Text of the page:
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Kayleigh Miller is a Yoga Tune Up teacher and a member of the San Antonio Symphony viola section. She enjoys a varied career of performance, teaching, and yoga instruction. In addition to teaching yoga, she maintains a blog on Musicians’ Health and has additionally been published in string journals, blogs, and other publications.  She is also beginning her first year in Restorative Exercise Specialist training with Katy Bowman, and is excited to expand her knowledge of the body.

How/when/where  did you first learn about YTU and what interested you most? 

I first encountered Jill Miller when my 200 hour yoga teacher trainers (David Vendetti and Todd Skoglund at South Boston Yoga) mentioned her work and the value of self-massage and healthy movement mechanics.  We initially used lacrosse balls to roll out our feet and hips (circa 2008- they now use softer stress transfer mediums!) and I always carried balls when traveling and performing.  I later bought Jill’s DVDs when I was a member of the string quartet in residence at the University of Nevada, Reno and realized that this was the direction I wanted to take my teaching and knowledge in.  In 2013, I had the opportunity to perform in England, Switzerland, China, Canada, and Ottawa and my YTU balls and sequences went with me everywhere. I found I was often asked to teach yoga or help with someone’s aches and pains after they saw me rolling.  Later that year, while I was staying at my parent’s home in Pasadena, CA, I saw that there was an upcoming YTU training with Trina Altman and Sarah Court and knew immediately that I had to do it.  The self-massage piece was definitely what initially drew me in, though now, I equally love the creative movements, anatomy, and integration with biomechanics.

How did YTU training challenge your pre-existing movement, yoga, or fitness knowledge and training?

© Kate L Photography | www.kateLphotography.com

As a professional orchestral musician and a yoga teacher trainer, YTU has rocked my world, both in terms of self-care practices and my teaching.  It has made me completely change my movement goals from “achieving poses” to moving better with less pain or more strength, and helping my clients do the same.  YTU has also been a perfect introduction to anatomy and movement mechanics, which inspired me to do Katy Bowman’s Restorative Exercise Specialist training and also has given me the opportunity to be on faculty for a 200 hour yoga teacher training.  Oh, and it got me outside of my comfort zone and into trying new movement practices!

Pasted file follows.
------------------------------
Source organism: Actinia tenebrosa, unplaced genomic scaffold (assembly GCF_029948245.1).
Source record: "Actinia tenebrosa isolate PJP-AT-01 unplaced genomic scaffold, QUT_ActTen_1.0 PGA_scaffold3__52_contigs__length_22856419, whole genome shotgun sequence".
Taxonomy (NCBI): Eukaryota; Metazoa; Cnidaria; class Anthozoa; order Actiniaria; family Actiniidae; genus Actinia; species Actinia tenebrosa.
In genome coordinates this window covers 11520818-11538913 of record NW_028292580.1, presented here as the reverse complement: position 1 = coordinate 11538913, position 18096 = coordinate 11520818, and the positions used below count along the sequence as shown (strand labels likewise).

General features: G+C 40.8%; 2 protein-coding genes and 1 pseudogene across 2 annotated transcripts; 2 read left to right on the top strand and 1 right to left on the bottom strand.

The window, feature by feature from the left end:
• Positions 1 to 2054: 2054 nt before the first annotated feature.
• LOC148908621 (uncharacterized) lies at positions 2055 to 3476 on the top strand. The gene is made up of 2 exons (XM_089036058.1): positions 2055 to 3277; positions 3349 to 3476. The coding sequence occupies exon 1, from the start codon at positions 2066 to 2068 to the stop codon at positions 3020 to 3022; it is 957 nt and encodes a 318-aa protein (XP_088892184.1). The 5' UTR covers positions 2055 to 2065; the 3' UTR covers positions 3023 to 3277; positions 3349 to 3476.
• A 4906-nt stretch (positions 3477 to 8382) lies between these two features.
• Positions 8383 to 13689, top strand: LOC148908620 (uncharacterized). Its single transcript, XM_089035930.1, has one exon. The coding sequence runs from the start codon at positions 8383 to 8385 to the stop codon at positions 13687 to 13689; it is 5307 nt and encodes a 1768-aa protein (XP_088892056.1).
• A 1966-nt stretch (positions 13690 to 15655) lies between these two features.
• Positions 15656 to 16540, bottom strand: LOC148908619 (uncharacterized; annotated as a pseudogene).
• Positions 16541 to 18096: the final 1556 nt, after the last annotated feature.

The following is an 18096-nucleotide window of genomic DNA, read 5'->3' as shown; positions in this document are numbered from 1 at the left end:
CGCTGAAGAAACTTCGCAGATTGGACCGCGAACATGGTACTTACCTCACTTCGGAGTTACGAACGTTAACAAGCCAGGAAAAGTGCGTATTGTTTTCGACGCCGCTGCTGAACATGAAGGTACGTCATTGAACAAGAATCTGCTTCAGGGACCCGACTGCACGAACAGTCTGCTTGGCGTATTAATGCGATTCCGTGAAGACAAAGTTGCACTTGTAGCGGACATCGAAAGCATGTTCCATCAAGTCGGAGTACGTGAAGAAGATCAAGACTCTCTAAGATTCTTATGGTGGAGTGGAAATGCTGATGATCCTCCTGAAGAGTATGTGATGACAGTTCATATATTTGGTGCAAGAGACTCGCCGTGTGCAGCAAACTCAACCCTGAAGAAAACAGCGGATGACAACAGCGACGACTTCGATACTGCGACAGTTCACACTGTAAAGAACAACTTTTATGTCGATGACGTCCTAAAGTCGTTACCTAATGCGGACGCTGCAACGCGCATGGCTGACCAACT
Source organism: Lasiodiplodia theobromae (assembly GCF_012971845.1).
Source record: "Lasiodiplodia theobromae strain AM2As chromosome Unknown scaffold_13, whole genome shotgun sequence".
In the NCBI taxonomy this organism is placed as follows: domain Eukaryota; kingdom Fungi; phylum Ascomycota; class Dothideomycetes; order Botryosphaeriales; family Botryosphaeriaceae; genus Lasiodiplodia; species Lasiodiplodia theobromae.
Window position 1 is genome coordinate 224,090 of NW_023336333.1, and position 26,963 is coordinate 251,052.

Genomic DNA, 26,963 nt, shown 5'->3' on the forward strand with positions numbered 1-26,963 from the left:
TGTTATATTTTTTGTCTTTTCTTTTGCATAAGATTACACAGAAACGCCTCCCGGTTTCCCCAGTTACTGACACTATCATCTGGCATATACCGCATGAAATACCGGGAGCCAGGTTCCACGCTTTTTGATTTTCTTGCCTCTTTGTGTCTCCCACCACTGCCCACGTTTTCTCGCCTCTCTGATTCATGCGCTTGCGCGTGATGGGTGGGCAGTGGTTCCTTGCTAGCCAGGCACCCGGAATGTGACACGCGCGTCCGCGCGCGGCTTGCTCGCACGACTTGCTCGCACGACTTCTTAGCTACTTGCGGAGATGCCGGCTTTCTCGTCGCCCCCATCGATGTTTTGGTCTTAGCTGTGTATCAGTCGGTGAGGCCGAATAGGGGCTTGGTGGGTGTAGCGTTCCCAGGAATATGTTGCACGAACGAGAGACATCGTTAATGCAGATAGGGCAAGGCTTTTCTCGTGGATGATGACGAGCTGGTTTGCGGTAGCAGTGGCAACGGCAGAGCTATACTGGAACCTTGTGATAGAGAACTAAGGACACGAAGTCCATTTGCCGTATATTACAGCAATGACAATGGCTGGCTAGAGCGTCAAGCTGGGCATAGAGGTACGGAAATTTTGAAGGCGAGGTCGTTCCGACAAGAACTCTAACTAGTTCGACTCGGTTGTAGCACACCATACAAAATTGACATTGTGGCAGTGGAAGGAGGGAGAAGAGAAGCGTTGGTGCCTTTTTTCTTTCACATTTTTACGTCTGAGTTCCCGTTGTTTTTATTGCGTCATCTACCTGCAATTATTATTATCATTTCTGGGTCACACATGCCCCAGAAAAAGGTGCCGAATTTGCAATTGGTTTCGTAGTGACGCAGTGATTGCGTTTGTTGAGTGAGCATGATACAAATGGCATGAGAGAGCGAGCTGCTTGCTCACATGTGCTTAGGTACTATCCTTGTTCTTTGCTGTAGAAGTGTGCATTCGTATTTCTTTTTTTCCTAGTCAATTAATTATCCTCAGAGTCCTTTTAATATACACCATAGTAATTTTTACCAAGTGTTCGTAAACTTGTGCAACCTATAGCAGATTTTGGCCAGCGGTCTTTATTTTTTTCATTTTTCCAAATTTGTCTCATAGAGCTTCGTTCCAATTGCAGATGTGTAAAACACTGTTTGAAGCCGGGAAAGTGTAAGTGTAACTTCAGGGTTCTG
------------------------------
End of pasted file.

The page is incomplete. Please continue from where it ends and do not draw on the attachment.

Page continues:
What has been the biggest epiphany/change in your personal movement practice?  What is/was your most surprising body blind spot? 

I now know that I have weak glutes from a lifetime of sitting, that my thoracic mobility and shoulder flexion is dubious, and I have been masking all of it with some supreme rib thrusting.  More importantly, I’ve been inspired to not just do yoga or Yoga Tune Up®, but to also explore weight training, natural movement, kettlebells, and more, which has really opened my eyes to new ways of training, refining control, and gaining strength.

How has your teaching evolved since incorporating YTU?  Have you explored other movement practices or teachings that you might not have otherwise? 

I would hands down say that YTU trainings have developed my anatomical fluency in a way no other movement training has.  I’ve also realized that there is no “end goal” in teaching, no “perfect pose/body/movement practice,” and we are all on a spectrum of exploring the dynamic interplay between strength and mobility, control and creativity.  My own proprioception as a performer has changed drastically and it is such a treat to give students that opportunity as well.  YTU has also equipped me with the skills to go into diverse environments, adjusting context and vocabulary, and teach to whoever is there, whether they’re a CrossFitter, nurse, high schooler, yoga teacher trainee, or desk worker.  It’s made me realize that I love movement and the potential of the human body, and that yoga isn’t the only way to explore the body, but just one way of millions.

What is your current favorite YTU ball sequence or pose? 

I’ll keep it classic – I love unzipping my thoracic spine (watch the how to here), whether it’s after practice or orchestra rehearsals, or it’s before a movement practice.  I do have some hyperkhyphosis in my spine, and daily work on it has great decreased my pain, increased my strength, and enhanced my awareness as a mover and musician.

 

Keep up with Kayleigh on her personal website and blog, the Musician’s Health Collective or join her for class or workshop in San Antonio!

Enjoyed this article? Read Kayleigh’s article Why It’s Ok to Say No to Chaturangas.

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Viki Distin

“we are all on a spectrum of exploring the dynamic interplay between strength and mobility, control and creativity” . Love this!

Michelle Jordahl

What a great blog I can see how this would definitely help with playing an instrument

Lisa Pitel-Killah

Great read Kayleigh! I am inspired by the fact that your proprioception in your daily life changed due to the enhancement of movement in your practice. I am just starting out with YTU and I too am excited to truly embrance movement and how it can change your daily habits and your life.

Keiko Johnson

My daughter’s wonderful cello teacher suffers from a form of arthritis that makes playing too painful for her. I am certain she will be inspired by your work. Perhaps you will hear from her someday soon!

Sue Black

Enjoyed reading how a professional musician added YTU teaching to her life